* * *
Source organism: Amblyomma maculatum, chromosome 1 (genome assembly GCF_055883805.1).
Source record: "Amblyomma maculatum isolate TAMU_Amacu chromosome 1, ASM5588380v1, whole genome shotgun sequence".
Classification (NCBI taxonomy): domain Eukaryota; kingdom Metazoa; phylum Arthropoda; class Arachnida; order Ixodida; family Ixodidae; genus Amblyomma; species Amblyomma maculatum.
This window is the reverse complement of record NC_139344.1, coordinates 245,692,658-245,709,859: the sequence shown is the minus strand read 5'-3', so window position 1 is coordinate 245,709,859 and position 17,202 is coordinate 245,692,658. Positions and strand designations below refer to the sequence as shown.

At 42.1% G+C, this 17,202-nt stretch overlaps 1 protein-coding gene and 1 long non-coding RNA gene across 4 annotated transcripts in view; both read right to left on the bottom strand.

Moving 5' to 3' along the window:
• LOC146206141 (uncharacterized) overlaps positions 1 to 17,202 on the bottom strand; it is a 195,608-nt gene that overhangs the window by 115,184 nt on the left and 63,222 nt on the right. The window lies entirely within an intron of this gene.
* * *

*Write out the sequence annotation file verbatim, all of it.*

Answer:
Source organism: Amblyomma maculatum, chromosome 1 (genome assembly GCF_055883805.1).
Source record: "Amblyomma maculatum isolate TAMU_Amacu chromosome 1, ASM5588380v1, whole genome shotgun sequence".
Classification (NCBI taxonomy): domain Eukaryota; kingdom Metazoa; phylum Arthropoda; class Arachnida; order Ixodida; family Ixodidae; genus Amblyomma; species Amblyomma maculatum.
This window is the reverse complement of record NC_139344.1, coordinates 245,692,658-245,709,859: the sequence shown is the minus strand read 5'-3', so window position 1 is coordinate 245,709,859 and position 17,202 is coordinate 245,692,658. Positions and strand designations below refer to the sequence as shown.

At 42.1% G+C, this 17,202-nt stretch overlaps 1 protein-coding gene and 1 long non-coding RNA gene across 4 annotated transcripts in view; both read right to left on the bottom strand.

Moving 5' to 3' along the window:
• LOC146206141 (uncharacterized) overlaps positions 1 to 17,202 on the bottom strand; it is a 195,608-nt gene that overhangs the window by 115,184 nt on the left and 63,222 nt on the right. The window lies entirely within an intron of this gene.